Program

30. Jun 19 – 21 o'clock
Speech
# 1 Resonances: Reparation & Restitution
Speech
Elke aus dem Moore, Linda Addae, Nadine Seidu
"Spirits inhabit the darkness that lightens, the darkness that darkens".

The accompanying event series "#Resonances: Listen to Things more often", curated by Nikola Hartl, is dedicated to one focus of the Triennale Kleinplastik. The themes of "Reparation and Restitution" are the focus of #1 Resonances. Admission is free.

In addition to the screening of the half-hour film "Un-Documented: Unlearning Imperial Plunder" from 2020 (in English and French, with German subtitles), Triennale curator Elke aus dem Moore will address the theses raised by the film as well as questions of social responsibility and memory in conversation with Linda Addae and Nadine Seidu from the Coordination Office for Remembrance Culture of the City of Stuttgart.

Filmmaker Ariella Aïsha Azoulay argues that those who looted millions of statues and objects and isolated them far away from their communities in museum display cases should be charged with attempted murder of these objects. In their eyes, not only were the objects stolen, but the rights of their original owners inscribed with them. But the objects, though locked up, are alive and alert - waiting to be reunited with their communities.

Ariella Aïsha Azoulay is a professor of Modern Culture and Media and Comparative Literature at Brown University, one of the oldest and most prestigious universities in America, as well as a filmmaker and curator of exhibitions and archives.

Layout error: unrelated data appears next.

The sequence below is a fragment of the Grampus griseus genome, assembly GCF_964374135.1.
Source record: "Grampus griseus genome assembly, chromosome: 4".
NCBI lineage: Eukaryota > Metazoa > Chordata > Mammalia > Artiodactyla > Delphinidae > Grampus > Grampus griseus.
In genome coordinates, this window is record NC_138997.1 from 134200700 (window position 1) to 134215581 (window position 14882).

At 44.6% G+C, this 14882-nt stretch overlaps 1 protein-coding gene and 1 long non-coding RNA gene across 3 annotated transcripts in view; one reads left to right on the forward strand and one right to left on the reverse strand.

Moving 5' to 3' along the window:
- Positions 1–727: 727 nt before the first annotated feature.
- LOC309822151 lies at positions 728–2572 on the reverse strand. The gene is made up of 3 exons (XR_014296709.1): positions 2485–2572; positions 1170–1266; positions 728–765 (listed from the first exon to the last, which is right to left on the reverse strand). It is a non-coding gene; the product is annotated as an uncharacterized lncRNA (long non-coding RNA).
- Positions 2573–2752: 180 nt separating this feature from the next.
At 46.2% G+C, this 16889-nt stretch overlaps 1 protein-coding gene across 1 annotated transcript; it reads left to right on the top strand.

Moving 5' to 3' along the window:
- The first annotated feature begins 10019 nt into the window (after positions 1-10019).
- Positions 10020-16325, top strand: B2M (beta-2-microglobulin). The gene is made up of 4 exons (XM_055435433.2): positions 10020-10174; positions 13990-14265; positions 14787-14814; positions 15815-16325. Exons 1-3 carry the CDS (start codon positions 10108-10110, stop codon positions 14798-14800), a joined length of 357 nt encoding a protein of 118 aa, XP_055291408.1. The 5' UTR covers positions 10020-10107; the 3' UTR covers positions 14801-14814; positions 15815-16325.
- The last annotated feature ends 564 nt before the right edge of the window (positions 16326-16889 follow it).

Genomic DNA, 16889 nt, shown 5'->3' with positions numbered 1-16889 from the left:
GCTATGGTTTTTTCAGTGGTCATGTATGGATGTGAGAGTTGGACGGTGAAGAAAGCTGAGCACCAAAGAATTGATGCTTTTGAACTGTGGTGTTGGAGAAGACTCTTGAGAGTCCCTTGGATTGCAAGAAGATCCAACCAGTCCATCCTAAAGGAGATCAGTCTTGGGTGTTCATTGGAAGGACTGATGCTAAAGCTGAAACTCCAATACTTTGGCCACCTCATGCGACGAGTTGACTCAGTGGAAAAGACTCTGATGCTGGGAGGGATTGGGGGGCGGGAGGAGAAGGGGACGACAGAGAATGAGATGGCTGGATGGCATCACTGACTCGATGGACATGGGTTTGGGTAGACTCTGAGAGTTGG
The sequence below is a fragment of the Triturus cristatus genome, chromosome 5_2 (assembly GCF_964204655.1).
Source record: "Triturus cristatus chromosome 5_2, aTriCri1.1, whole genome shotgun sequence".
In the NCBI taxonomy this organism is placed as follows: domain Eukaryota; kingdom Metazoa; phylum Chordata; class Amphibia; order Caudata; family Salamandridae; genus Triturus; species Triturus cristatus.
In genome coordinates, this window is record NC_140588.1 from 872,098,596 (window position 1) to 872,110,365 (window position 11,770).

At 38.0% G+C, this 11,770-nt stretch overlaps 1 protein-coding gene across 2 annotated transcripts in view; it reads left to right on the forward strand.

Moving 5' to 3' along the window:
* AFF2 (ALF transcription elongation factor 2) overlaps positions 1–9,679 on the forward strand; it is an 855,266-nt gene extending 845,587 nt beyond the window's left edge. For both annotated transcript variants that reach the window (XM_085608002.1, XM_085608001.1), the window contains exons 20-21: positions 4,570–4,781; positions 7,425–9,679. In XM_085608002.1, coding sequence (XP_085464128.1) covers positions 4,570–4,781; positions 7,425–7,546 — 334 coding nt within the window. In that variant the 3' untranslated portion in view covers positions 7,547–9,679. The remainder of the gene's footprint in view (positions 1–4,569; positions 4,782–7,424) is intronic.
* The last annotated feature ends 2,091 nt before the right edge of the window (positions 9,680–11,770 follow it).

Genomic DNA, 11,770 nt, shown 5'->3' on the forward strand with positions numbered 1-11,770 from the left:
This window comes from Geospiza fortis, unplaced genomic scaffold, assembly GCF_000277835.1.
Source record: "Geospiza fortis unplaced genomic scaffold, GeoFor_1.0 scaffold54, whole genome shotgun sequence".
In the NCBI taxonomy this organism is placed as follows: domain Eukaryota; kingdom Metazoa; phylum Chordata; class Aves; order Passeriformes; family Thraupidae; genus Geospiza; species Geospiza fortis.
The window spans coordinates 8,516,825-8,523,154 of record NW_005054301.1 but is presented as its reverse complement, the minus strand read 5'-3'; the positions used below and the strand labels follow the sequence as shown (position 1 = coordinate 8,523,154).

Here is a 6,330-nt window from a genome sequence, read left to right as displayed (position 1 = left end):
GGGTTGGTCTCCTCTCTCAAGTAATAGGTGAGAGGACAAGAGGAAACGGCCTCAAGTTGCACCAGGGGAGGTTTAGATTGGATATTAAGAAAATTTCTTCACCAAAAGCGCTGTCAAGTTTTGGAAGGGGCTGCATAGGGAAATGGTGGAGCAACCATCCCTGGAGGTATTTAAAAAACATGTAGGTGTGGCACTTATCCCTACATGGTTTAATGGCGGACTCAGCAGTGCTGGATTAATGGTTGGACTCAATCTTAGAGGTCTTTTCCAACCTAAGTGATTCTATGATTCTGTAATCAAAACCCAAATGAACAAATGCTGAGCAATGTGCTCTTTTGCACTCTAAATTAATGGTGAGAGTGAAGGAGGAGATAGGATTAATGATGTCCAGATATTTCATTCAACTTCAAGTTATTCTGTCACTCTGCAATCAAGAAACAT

Nadine Seidu studied cultural studies, ethnology and communication studies at the Johannes Gutenberg University Mainz as well as cultural management (contact studies). She completed a traineeship as museum curator at the Historical Museum in Speyer and worked at the international exhibition office Atelier Brückner. She was part of the Namibia Initiative of the Baden-Württemberg Ministry of Culture as an advisor in the management staff of the Baden-Württemberg State Archives and was awarded the European Heritage in Motion Award of the European Museums Academy/Europa Nostra and was a mentee in the Steinbeis Institute's support programme "Top Women in Baden-Württemberg". Now Nadine Seidu is in charge of the newly established coordination office for the culture of remembrance of the state capital of Stuttgart, which has the task, among other things, of reappraising Stuttgart's colonial history and developing new approaches to contextualising and dealing with colonial monuments and street names.


Linda Addae is a research assistant at the Stuttgart Coordination Office for Remembrance Culture, a cultural scientist and an activist with Black Lives Matter Konstanz. At the end of 2020, the Stuttgart City Archive commissioned her for the preliminary study "Colonialist Thought and Colonial Culture in Stuttgart" in tandem with historian Michael Rösser (FernUniversität in Hagen/Universität Erfurt).

Admission is free.